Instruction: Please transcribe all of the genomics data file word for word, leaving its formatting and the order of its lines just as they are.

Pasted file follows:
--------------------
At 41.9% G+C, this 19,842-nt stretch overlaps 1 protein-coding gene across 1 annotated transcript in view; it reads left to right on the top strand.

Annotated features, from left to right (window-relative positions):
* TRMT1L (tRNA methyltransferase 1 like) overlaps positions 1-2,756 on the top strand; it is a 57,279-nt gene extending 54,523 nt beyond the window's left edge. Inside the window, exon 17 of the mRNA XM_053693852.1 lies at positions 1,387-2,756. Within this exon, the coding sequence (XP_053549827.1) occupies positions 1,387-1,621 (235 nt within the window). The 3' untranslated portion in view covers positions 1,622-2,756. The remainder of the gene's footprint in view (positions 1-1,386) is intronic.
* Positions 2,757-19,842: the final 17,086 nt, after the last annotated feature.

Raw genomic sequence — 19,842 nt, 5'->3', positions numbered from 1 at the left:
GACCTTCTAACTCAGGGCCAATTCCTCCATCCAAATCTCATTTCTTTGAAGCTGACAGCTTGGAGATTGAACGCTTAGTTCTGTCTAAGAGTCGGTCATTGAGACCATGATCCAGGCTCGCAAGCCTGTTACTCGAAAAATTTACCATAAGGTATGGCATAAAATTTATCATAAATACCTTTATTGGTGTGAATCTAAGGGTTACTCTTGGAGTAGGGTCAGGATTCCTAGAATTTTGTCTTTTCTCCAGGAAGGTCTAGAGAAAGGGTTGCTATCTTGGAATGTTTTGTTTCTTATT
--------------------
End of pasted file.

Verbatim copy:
At 41.9% G+C, this 19,842-nt stretch overlaps 1 protein-coding gene across 1 annotated transcript in view; it reads left to right on the top strand.

Annotated features, from left to right (window-relative positions):
* TRMT1L (tRNA methyltransferase 1 like) overlaps positions 1-2,756 on the top strand; it is a 57,279-nt gene extending 54,523 nt beyond the window's left edge. Inside the window, exon 17 of the mRNA XM_053693852.1 lies at positions 1,387-2,756. Within this exon, the coding sequence (XP_053549827.1) occupies positions 1,387-1,621 (235 nt within the window). The 3' untranslated portion in view covers positions 1,622-2,756. The remainder of the gene's footprint in view (positions 1-1,386) is intronic.
* Positions 2,757-19,842: the final 17,086 nt, after the last annotated feature.

Raw genomic sequence — 19,842 nt, 5'->3', positions numbered from 1 at the left:
GACCTTCTAACTCAGGGCCAATTCCTCCATCCAAATCTCATTTCTTTGAAGCTGACAGCTTGGAGATTGAACGCTTAGTTCTGTCTAAGAGTCGGTCATTGAGACCATGATCCAGGCTCGCAAGCCTGTTACTCGAAAAATTTACCATAAGGTATGGCATAAAATTTATCATAAATACCTTTATTGGTGTGAATCTAAGGGTTACTCTTGGAGTAGGGTCAGGATTCCTAGAATTTTGTCTTTTCTCCAGGAAGGTCTAGAGAAAGGGTTGCTATCTTGGAATGTTTTGTTTCTTATT